Mining the Historian Archives 01
For over five years, I have been trying to find a way to publish information from the Historian Archives of the Strong Family Association of America (SFAA).
The SFAA published seven volumes of genealogy in the 1980s and 1990s. I have in my basement 24 shelf-feet of upright file folders. We have been collecting information for a quarter century which has never yet seen the light of day.
One effort has been to convert this information to database form. There are a number of genealogy-database programs for Macs and PCs, with a standard data interchange format. These programs can generate genealogy books from the database. In theory, then, as new information comes in it can be added to the “master database” and new versions of our books generated.
It’s been five years thus far with nothing to show for these efforts, and likely to be another 5-10 years before this approach produces anything publishable.
We have large collections of data in many different forms. In theory, all of this could be converted (i.e., entered by hand by genealogically knowledgeable human) to database form. This project is far too large to be practical for our limited amount of occasional help available.
It now occurs to me that this could be treated as a Business Intelligence matter. We can create the means to answer such questions as:
- Does the SFAA have any information on my great-grandfather David Johnston Barnard?
- Do you have any information on his descendants?
- Do you have any information on his ancestors?
- My grandfather was John Davis Barnard who married Esther Eva Agnew. Am I connected to the Strong family?
My proposed initial objective, then, is this:
- Show what information we have, if any, for persons of a given name.
I see multiple ways of arriving at that list of information:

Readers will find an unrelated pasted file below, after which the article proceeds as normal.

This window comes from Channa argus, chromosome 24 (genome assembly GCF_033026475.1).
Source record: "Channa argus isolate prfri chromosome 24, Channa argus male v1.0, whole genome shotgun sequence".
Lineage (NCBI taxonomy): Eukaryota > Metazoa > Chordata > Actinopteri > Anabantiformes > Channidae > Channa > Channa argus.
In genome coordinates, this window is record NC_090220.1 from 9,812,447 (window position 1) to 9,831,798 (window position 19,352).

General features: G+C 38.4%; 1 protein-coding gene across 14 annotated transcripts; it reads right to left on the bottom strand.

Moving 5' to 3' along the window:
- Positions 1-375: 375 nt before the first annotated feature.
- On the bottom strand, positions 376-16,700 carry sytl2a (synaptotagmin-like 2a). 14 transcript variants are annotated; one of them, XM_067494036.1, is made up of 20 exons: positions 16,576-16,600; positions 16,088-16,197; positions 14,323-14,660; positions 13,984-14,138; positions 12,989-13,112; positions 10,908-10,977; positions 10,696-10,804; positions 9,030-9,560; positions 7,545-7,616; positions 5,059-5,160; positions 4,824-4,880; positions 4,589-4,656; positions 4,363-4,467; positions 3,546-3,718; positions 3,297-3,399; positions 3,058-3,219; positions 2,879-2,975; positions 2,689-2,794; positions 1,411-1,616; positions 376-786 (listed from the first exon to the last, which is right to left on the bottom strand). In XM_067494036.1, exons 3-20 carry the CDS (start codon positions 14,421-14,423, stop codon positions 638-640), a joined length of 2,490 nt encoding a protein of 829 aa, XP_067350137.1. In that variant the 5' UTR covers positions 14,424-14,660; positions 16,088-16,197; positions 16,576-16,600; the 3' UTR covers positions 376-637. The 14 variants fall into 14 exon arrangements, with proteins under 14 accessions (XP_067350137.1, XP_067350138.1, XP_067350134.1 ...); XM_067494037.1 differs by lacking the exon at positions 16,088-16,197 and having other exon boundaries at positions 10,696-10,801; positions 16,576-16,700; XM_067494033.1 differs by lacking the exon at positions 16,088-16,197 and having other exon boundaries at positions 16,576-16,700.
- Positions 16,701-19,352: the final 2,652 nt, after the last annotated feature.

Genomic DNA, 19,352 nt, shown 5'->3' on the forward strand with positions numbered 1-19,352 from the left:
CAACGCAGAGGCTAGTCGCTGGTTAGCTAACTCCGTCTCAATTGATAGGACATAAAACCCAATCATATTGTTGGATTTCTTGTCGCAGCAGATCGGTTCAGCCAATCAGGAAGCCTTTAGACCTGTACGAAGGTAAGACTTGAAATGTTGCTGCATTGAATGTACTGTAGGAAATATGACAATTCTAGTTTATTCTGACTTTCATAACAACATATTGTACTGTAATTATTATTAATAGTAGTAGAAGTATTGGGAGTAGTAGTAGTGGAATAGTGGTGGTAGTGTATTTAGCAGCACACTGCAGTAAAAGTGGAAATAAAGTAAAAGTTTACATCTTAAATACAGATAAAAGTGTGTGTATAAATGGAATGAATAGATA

- I have several genealogical databases online at the SFAA Web site, covering several tens of thousands of individuals. Anyone can browse through the information, clicking on links to see parent to parent, display distant relationships, and so on. People can search and explore our existing online databases to arrive at a person of interest. On each page, then, I could provide a link to our list of all resources we have related to that person, or to persons of that name.
- I can create a list of names which is searchable in the usual fashions.
- The list can be found via search engines such as Google, and perhaps by specialized genealogical search engines as well.
In other words, it’s important that a person can arrive at the list via
- known family relationships, or
- by known names, or
- by various general search techniques.
Data Integrity and Consistency
Genealogy is fraught with data inconsistencies. Here are some relevant examples:
- Numerous people have the same name. I know of several other persons named Edward Barnard.
- Two records which have been “proven” to refer to the same person or family may be later disproved.
- Any number of records “might” refer to the same person or family – or they might not.
There is a strong inclination to merge data and eliminate duplicates. That makes sense. However, in practice, this produces countless disasters.
Consider, for example, a certain George Barnard. Two of his sons have children, and as it happens both name their first son after that maternal grandfather George Barnard. Both sons, as is not uncommon, married about the same time, and with no surprise to anyone, both had their first sons the same year.
This means we have two George Barnards born the same year. They are first cousins, both having the same paternal grandfather George Barnard. So far, so good.
What we did NOT know, looking back from 150 years later, is that both cousins George Barnard each married a woman named Sarah or Sally. We find the baptismal records of various children born to George and Sarah (or Sally, a nickname for Sarah). We have no record of either mother’s maiden name.
With such a situation, it’s common to decide that all of those baptismal records are for the children of George and Sarah/Sally Barnard. We merge the two families to become one family in our database. All of the known descendants become intermingled as well.
I have, over the years, concluded that merging sets of records is ALWAYS a bad idea. Unless you have personal knowledge of the situation (e.g., all persons named Victoria born to my own parents safely refer to my one and only sister), don’t merge.
A major requirement of this project, then, is to support the concept of NOT merging.
In fact this requirement becomes an innovation. This provides us a way of making our information available.